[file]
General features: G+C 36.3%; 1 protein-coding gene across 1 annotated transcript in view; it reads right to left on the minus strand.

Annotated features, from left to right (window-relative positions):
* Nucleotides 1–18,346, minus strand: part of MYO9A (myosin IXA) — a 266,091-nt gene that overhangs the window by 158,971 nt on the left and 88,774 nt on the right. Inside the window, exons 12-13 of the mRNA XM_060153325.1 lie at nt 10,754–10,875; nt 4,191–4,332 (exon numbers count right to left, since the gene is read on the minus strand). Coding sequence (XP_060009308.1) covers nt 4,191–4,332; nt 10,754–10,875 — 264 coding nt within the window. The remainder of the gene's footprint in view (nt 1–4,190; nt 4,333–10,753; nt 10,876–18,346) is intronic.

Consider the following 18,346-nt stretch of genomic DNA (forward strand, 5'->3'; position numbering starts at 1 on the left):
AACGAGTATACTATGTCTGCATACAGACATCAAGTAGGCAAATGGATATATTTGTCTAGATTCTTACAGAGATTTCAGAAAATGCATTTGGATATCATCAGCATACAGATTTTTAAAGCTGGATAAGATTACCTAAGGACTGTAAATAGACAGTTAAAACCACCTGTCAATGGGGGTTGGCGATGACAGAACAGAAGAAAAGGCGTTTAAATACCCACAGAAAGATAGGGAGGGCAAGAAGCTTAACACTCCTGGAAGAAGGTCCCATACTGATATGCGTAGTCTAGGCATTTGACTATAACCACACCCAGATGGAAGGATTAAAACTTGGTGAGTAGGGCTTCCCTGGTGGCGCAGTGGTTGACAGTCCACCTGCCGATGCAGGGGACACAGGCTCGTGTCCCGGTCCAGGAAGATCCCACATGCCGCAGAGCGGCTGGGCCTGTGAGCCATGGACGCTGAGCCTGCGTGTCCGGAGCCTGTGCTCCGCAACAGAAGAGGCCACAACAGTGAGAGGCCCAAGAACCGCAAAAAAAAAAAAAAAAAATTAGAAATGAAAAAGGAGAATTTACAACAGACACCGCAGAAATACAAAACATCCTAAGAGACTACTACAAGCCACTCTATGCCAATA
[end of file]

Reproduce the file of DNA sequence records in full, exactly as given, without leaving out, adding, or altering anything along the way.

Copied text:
General features: G+C 36.3%; 1 protein-coding gene across 1 annotated transcript in view; it reads right to left on the minus strand.

Annotated features, from left to right (window-relative positions):
* Nucleotides 1–18,346, minus strand: part of MYO9A (myosin IXA) — a 266,091-nt gene that overhangs the window by 158,971 nt on the left and 88,774 nt on the right. Inside the window, exons 12-13 of the mRNA XM_060153325.1 lie at nt 10,754–10,875; nt 4,191–4,332 (exon numbers count right to left, since the gene is read on the minus strand). Coding sequence (XP_060009308.1) covers nt 4,191–4,332; nt 10,754–10,875 — 264 coding nt within the window. The remainder of the gene's footprint in view (nt 1–4,190; nt 4,333–10,753; nt 10,876–18,346) is intronic.

Consider the following 18,346-nt stretch of genomic DNA (forward strand, 5'->3'; position numbering starts at 1 on the left):
AACGAGTATACTATGTCTGCATACAGACATCAAGTAGGCAAATGGATATATTTGTCTAGATTCTTACAGAGATTTCAGAAAATGCATTTGGATATCATCAGCATACAGATTTTTAAAGCTGGATAAGATTACCTAAGGACTGTAAATAGACAGTTAAAACCACCTGTCAATGGGGGTTGGCGATGACAGAACAGAAGAAAAGGCGTTTAAATACCCACAGAAAGATAGGGAGGGCAAGAAGCTTAACACTCCTGGAAGAAGGTCCCATACTGATATGCGTAGTCTAGGCATTTGACTATAACCACACCCAGATGGAAGGATTAAAACTTGGTGAGTAGGGCTTCCCTGGTGGCGCAGTGGTTGACAGTCCACCTGCCGATGCAGGGGACACAGGCTCGTGTCCCGGTCCAGGAAGATCCCACATGCCGCAGAGCGGCTGGGCCTGTGAGCCATGGACGCTGAGCCTGCGTGTCCGGAGCCTGTGCTCCGCAACAGAAGAGGCCACAACAGTGAGAGGCCCAAGAACCGCAAAAAAAAAAAAAAAAAATTAGAAATGAAAAAGGAGAATTTACAACAGACACCGCAGAAATACAAAACATCCTAAGAGACTACTACAAGCCACTCTATGCCAATA